About e-mimi

As farmers carry out activities in the production-to-utilization continuum of various crop value chains, they encounter challenges posed by pests (vertebrates, arthropod pests, diseases and weeds). It is estimated that pests cause, on average, yield losses of about 30% but if left unchecked farmers can incur yield losses of up to 100%due to a single pest or complex of pests. Other than direct damage, losses could be incurred through competition for resources, as usually happens when effort is re-directed towards the management of pest conditions.

The types of pests and diseases encountered are wide-ranging and lead to crop health conditions that require diagnosis and management. Such situations are brought about by disease-causing organisms (pathogens), arthropod pests (insects and mites) and weeds at production and post-production stages of commodities grouped as food crops, horticultural crops and industrial crops, as well as fodder/forage crops for livestock value chains.

The backbone of any management of the pests lies in their proper identification, which allows a pest manager to monitor the pest abundance and ensure timely control before the damage becomes of economic importance. In this regard, the Crop Health Programme in KALRO as an important  reference point for farmers and also other clients, including agricultural extension officers, researchers, educators, regulatory service agencies and private services providers. Interactions with farmers and agricultural extension staff in the course of carrying out other processes also lead to the clients getting to know the importance of accurate and timely diagnosis of problems affecting various crops. It is noteworthy that in many instances, most clients rush for assistance when situations are already out of hand; consequently, they are encouraged to seek professional guidance before too much damage has been done.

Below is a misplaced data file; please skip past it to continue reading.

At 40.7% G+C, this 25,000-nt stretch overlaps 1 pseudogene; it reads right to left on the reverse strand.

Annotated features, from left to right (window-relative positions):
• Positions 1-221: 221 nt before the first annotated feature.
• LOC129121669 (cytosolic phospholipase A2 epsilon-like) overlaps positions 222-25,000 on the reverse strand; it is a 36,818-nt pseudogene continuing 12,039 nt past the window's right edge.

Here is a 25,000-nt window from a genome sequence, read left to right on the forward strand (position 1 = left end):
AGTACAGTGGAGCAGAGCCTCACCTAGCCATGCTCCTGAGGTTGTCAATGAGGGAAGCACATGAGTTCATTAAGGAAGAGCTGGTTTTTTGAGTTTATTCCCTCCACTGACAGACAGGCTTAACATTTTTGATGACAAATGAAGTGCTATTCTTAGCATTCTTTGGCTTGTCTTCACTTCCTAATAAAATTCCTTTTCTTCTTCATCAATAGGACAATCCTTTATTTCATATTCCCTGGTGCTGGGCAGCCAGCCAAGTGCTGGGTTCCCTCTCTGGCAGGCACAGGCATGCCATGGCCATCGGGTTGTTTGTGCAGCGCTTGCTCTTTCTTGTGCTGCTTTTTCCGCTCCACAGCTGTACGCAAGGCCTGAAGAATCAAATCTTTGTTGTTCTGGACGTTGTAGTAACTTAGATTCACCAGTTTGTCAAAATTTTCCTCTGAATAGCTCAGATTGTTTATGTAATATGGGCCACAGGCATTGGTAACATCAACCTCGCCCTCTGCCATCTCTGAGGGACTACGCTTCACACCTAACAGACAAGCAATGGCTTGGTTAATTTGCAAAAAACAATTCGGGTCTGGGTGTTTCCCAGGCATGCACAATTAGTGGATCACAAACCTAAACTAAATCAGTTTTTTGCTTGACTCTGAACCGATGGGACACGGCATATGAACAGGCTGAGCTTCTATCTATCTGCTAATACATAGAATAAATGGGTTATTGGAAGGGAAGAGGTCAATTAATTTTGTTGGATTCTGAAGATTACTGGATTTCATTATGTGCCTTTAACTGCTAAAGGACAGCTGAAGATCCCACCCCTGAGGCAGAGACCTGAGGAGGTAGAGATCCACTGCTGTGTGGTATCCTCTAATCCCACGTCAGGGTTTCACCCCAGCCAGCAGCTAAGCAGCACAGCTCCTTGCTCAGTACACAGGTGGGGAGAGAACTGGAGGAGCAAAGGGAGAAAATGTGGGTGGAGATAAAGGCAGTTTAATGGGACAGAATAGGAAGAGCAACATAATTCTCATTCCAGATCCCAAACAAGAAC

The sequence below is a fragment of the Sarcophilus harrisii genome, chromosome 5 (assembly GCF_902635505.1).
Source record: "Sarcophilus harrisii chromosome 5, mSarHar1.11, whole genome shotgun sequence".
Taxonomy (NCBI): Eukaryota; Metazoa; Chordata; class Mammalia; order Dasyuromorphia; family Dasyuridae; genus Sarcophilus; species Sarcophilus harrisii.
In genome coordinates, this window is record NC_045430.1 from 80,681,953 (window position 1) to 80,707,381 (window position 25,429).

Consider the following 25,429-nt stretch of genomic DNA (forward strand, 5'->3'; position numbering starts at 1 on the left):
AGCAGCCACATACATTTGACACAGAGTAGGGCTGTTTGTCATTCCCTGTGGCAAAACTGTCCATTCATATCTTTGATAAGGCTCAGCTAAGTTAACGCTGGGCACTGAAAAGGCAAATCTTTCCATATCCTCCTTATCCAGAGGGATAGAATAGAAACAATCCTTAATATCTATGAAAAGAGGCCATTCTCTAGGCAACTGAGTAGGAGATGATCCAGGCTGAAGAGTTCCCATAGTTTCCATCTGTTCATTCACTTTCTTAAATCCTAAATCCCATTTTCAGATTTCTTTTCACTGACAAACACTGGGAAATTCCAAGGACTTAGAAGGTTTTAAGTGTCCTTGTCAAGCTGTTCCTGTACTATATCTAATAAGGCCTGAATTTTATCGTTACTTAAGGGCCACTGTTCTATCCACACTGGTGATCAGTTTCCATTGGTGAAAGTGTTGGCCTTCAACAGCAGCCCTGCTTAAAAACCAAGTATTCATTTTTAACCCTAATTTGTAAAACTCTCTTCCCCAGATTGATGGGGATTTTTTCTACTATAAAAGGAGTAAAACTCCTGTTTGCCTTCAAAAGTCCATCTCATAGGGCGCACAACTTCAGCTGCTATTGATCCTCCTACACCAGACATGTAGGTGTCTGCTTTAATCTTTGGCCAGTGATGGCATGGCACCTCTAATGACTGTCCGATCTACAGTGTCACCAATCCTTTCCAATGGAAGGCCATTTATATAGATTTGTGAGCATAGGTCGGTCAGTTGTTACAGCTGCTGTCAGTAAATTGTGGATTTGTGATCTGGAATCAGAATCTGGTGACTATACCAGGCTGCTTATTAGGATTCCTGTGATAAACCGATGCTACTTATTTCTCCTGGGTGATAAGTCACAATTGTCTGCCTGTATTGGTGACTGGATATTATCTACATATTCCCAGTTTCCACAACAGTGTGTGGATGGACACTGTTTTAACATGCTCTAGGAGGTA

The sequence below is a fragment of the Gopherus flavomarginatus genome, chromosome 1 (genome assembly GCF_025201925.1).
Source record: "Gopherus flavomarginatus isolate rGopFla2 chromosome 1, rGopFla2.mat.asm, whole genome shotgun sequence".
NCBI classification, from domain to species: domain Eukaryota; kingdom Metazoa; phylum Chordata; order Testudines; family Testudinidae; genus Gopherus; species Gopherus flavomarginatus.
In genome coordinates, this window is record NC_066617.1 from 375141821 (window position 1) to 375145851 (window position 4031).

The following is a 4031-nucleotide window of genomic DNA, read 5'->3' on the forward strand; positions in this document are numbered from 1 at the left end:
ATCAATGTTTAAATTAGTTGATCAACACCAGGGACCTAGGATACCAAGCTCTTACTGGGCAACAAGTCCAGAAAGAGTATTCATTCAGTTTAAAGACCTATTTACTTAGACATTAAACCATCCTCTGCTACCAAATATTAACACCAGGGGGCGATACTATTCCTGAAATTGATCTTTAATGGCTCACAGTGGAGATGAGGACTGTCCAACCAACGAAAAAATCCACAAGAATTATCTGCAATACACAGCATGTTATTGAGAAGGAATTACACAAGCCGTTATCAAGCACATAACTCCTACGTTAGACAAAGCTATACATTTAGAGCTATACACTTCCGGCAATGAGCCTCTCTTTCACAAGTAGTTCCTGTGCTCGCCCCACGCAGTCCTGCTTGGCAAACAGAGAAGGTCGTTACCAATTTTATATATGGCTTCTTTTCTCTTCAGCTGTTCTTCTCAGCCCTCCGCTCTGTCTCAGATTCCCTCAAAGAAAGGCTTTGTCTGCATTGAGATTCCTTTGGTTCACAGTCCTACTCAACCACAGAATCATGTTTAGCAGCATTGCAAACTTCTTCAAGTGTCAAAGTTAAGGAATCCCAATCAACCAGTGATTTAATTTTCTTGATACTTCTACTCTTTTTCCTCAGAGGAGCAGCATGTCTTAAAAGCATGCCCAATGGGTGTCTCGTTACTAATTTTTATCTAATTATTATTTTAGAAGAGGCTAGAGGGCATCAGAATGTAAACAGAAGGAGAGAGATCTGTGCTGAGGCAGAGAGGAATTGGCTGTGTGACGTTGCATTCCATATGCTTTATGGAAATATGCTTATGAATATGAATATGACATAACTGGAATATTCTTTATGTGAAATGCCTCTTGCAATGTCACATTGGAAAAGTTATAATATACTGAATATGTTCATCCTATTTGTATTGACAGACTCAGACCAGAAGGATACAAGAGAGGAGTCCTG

The main categories of biotic disease-causing agents are fungi, bacteria, viruses and nematodes. Arthropod pests affecting crop health include those in the following groups: lepidoptera, coleoptera, orthoptera, thysanoptera, hymenoptera, isoptera, diptera, homoptera, hemiptera and acarina. The Crop Health Programme also handles issues related to weeds and invasive plant species, including control measures such as conventional tillage and conservation agriculture.

Pest management takes into consideration aspects such as prevention, control and eradication. In so doing cultural, biological, physical as well as chemical measures should be integrated in the most economical and effective combinations. Management also encompasses utilization of beneficial organisms for the benefit of farmers. These include, for example, pollinators, natural enemies of the pests and soil ameliorators. Use of any pest control product should consider conservation of these as they enable farmers earn even more with less inputs of production.